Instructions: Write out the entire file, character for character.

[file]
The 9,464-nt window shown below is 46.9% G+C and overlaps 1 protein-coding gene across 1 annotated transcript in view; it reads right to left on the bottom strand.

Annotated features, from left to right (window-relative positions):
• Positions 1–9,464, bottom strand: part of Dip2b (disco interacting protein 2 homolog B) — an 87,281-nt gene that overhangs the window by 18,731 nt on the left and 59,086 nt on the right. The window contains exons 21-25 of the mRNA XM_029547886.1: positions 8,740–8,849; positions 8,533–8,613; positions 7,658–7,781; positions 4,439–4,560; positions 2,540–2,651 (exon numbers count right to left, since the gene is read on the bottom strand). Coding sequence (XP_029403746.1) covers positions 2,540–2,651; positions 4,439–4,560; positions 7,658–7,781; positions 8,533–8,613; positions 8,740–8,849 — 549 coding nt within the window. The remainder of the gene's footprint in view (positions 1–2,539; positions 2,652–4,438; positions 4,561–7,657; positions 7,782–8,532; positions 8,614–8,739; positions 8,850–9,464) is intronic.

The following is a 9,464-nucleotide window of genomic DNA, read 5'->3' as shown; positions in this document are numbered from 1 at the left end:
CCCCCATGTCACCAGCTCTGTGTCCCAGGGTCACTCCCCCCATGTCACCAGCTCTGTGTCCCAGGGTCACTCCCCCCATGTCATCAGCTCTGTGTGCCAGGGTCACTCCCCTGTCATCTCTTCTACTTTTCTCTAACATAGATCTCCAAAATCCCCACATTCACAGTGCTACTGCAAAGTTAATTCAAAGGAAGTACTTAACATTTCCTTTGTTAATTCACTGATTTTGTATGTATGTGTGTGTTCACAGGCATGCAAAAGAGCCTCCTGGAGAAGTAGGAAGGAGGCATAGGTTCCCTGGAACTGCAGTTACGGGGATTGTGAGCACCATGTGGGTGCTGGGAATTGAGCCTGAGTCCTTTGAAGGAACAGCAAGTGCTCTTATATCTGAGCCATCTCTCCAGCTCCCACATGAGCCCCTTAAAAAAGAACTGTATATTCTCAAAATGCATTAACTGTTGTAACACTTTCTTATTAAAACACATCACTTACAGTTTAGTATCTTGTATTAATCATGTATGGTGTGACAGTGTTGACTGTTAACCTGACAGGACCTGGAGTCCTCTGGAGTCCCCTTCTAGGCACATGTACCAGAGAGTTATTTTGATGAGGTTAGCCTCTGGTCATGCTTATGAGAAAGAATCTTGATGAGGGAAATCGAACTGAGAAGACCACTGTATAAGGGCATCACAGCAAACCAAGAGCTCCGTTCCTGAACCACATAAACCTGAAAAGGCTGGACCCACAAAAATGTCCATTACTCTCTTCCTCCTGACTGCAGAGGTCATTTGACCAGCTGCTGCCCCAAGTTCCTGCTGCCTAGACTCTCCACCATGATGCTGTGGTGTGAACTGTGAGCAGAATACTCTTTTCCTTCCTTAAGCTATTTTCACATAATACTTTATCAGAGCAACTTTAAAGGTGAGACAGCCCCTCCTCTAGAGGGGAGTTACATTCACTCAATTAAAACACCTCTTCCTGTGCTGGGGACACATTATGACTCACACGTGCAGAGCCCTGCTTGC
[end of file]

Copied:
The 9,464-nt window shown below is 46.9% G+C and overlaps 1 protein-coding gene across 1 annotated transcript in view; it reads right to left on the bottom strand.

Annotated features, from left to right (window-relative positions):
• Positions 1–9,464, bottom strand: part of Dip2b (disco interacting protein 2 homolog B) — an 87,281-nt gene that overhangs the window by 18,731 nt on the left and 59,086 nt on the right. The window contains exons 21-25 of the mRNA XM_029547886.1: positions 8,740–8,849; positions 8,533–8,613; positions 7,658–7,781; positions 4,439–4,560; positions 2,540–2,651 (exon numbers count right to left, since the gene is read on the bottom strand). Coding sequence (XP_029403746.1) covers positions 2,540–2,651; positions 4,439–4,560; positions 7,658–7,781; positions 8,533–8,613; positions 8,740–8,849 — 549 coding nt within the window. The remainder of the gene's footprint in view (positions 1–2,539; positions 2,652–4,438; positions 4,561–7,657; positions 7,782–8,532; positions 8,614–8,739; positions 8,850–9,464) is intronic.

The following is a 9,464-nucleotide window of genomic DNA, read 5'->3' as shown; positions in this document are numbered from 1 at the left end:
CCCCCATGTCACCAGCTCTGTGTCCCAGGGTCACTCCCCCCATGTCACCAGCTCTGTGTCCCAGGGTCACTCCCCCCATGTCATCAGCTCTGTGTGCCAGGGTCACTCCCCTGTCATCTCTTCTACTTTTCTCTAACATAGATCTCCAAAATCCCCACATTCACAGTGCTACTGCAAAGTTAATTCAAAGGAAGTACTTAACATTTCCTTTGTTAATTCACTGATTTTGTATGTATGTGTGTGTTCACAGGCATGCAAAAGAGCCTCCTGGAGAAGTAGGAAGGAGGCATAGGTTCCCTGGAACTGCAGTTACGGGGATTGTGAGCACCATGTGGGTGCTGGGAATTGAGCCTGAGTCCTTTGAAGGAACAGCAAGTGCTCTTATATCTGAGCCATCTCTCCAGCTCCCACATGAGCCCCTTAAAAAAGAACTGTATATTCTCAAAATGCATTAACTGTTGTAACACTTTCTTATTAAAACACATCACTTACAGTTTAGTATCTTGTATTAATCATGTATGGTGTGACAGTGTTGACTGTTAACCTGACAGGACCTGGAGTCCTCTGGAGTCCCCTTCTAGGCACATGTACCAGAGAGTTATTTTGATGAGGTTAGCCTCTGGTCATGCTTATGAGAAAGAATCTTGATGAGGGAAATCGAACTGAGAAGACCACTGTATAAGGGCATCACAGCAAACCAAGAGCTCCGTTCCTGAACCACATAAACCTGAAAAGGCTGGACCCACAAAAATGTCCATTACTCTCTTCCTCCTGACTGCAGAGGTCATTTGACCAGCTGCTGCCCCAAGTTCCTGCTGCCTAGACTCTCCACCATGATGCTGTGGTGTGAACTGTGAGCAGAATACTCTTTTCCTTCCTTAAGCTATTTTCACATAATACTTTATCAGAGCAACTTTAAAGGTGAGACAGCCCCTCCTCTAGAGGGGAGTTACATTCACTCAATTAAAACACCTCTTCCTGTGCTGGGGACACATTATGACTCACACGTGCAGAGCCCTGCTTGC